And in the St. Louis the major question surrounds the starting pitching. Assuming the current pace continues, how effective will their starters be? In the thirty-three games since the All Star break, only twice has a Red Bird starter pitched at eight innings. In six games during that stretch, Cardinal starters completed seven innings. Since the All Star break, (excluding the 8/7/13 game where Shelby Miller left the game with an injury after one batter), the average innings pitched by St. Louis starting pitching is 6.0 innings. Here is the breakdown for the number-geeks to enjoy:


Date        SIP*   SP**         Date        SIP*   SP**

08/22/13    6.0    Kelly        08/02/13    5.0    Westbrook
08/21/13    4.2    Westbrook    08/01/13    5.0    Miller
08/20/13    6.0    Lynn         07/31/13    6.0    Kelly
08/19/13    5.1    Miller       07/30/13    7.0    Wainwright
08/18/13    7.0    Wainwright   07/30/13    6.0    Lyons
08/17/13    6.0    Kelly        07/29/13    6.0    Lynn
08/16/13    6.2    Westbrook    07/28/13    5.0    Westbrook
08/15/13    5.1    Lynn         07/27/13    5.2    Miller
08/14/13    6.0    Miller       07/26/13    6.1    Kelly
08/13/13    7.0    Wainwright   07/25/13    7.0    Wainwright
08/11/13    5.1    Kelly        07/24/13    7.0    Lynn
08/10/13    5.0    Wacha        07/23/13    7.0    Westbrook
08/09/13    6.2    Lynn         07/21/13    6.0    Miller
08/08/13    4.2    Martinez     07/20/13    8.0    Wainwright
08/06/13    5.1    Kelly        07/19/13    5.0    Lynn
08/05/13    7.0    Wainwright   07/18/13    6.1    Westbrook
08/04/13    8.0    Lynn               

SIP*: innings pitched by starter
SP**: starting pitcher


And to summarize a bit further (again, based on numbers after the All Star break):


Starter    Avg Inngs/start    # of Starts
Kelly             5.7              6
Lynn              6.2              7
Lyons             6.0              1
Martinez          4.2              1
Miller            5.5              5
Wacha             5.0              1
Wainwright        7.2              6
Westbrook         5.6              6


Obviously the fewer innings the starters compile, the more innings the bullpen needs to pitch. With starter Jake Westbrook now on the Disabled list with back stiffness, closer Edward Mujica indicating stiffness and fatigue and staff ace Adam Wainwright throwing more pitches than any other NL hurler, these are legitimate concerns. But are the Cardinals alone in this concern?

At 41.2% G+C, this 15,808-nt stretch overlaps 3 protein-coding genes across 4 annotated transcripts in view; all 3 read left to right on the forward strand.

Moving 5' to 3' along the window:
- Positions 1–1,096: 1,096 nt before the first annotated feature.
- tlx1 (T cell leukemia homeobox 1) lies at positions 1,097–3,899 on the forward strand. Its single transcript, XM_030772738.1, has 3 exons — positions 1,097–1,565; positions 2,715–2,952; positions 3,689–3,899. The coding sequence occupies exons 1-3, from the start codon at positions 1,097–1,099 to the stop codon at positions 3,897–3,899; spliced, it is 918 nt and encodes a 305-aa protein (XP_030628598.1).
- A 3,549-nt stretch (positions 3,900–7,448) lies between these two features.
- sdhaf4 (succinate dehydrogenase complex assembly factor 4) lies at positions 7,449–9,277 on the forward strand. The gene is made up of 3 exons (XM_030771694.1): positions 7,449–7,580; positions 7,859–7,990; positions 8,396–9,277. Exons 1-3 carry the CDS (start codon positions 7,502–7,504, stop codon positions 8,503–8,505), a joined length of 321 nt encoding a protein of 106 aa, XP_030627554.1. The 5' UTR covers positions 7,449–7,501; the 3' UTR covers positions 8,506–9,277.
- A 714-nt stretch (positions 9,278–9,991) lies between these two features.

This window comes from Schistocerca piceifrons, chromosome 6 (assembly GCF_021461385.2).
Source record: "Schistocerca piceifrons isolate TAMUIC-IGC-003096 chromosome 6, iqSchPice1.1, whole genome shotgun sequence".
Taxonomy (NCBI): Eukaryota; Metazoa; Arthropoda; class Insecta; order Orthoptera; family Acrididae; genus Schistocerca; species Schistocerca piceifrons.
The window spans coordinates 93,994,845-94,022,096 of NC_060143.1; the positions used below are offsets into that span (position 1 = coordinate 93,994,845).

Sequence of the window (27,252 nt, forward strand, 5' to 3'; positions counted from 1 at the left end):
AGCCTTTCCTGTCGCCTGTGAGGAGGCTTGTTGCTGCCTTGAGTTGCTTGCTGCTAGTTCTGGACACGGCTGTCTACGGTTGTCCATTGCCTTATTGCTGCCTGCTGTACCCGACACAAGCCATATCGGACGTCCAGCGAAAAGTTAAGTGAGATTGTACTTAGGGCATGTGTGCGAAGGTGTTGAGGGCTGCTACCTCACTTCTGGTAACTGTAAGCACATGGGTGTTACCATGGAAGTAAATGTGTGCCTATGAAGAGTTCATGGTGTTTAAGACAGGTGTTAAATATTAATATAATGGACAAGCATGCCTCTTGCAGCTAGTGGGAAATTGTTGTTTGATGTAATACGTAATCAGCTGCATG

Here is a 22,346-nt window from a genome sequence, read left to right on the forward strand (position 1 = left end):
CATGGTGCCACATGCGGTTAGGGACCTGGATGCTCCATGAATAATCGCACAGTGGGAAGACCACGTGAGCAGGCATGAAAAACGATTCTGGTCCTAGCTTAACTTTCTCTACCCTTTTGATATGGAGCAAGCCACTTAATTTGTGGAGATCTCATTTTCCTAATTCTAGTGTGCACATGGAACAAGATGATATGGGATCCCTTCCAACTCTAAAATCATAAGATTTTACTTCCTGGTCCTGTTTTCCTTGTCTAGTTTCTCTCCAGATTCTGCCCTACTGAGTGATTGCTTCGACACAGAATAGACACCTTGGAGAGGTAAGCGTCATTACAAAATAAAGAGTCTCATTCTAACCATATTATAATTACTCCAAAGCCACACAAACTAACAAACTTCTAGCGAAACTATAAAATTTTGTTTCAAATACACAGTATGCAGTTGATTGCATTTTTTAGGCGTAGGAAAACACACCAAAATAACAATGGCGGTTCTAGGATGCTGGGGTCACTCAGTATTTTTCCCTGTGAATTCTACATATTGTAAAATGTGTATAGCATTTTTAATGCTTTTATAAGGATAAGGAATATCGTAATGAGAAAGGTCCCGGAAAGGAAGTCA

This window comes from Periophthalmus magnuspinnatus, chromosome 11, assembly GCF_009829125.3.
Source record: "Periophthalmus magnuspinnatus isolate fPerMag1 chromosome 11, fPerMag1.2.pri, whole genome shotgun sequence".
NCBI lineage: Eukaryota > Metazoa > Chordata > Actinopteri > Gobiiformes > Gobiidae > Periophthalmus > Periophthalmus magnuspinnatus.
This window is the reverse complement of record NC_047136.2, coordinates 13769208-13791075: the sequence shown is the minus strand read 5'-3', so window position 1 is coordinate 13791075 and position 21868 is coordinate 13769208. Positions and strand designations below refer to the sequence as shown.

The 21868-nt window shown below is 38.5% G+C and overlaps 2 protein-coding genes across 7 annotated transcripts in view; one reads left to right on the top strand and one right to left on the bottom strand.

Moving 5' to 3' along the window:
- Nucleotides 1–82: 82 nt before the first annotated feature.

At this writing, St. Louis is tied with the Dodgers for most NL team complete games (6). To compare and contrast, Cincinnati has four, Pittsburgh 3 and Atlanta 1 team complete games, respectively. BTW: the NL team average is 3 complete games as of 8/23/13.

Also at this writing, St. Louis is in the NL with 69 quality starts (when a starting pitcher goes at least six innings while allowing three or fewer runs).  To compare and contrast, Cincinnati has 77, Pittsburgh 63, Los Angeles 72 and Atlanta 8 team quality starts, respectively. BTW: the NL team average is 68 quality starts as of 8/23/13.

So the Cardinals are not alone. Still, the question remains the same: what will the team look like once October does arrive? And that leads to a follow-up observation: we’ll see soon just how good that “young pitching-rich talent” the local media has been boasting about really is.

From now until September 8, the Red Birds will play NL playoff contenders. From September 9 until the end of the season, they will play opponents that currently have losing records. Said another way, if St. Louis can weather these next two weeks, the schedule should be in their favor for the stretch. In MLB’s brave new world, winning the division trumps a play-in Wild Card game: especially for a team that boasted the best record in the game for most of the season.

Barring something highly unforeseen, the St. Louis Cardinals will qualify for the 2013 National League Post-Season Playoffs. Will they be Divisional Champs or a Wild Card team? Stay tuned

It will likely come down to the pitching: again. And the follow-up question remains the same:

Just what will the team’s pitching look like once October arrives?


Contact Mike at:

Mark Bausch


St. Louis Sports Online
posted November 10

Role Models in Radio; Role Models in Coaching?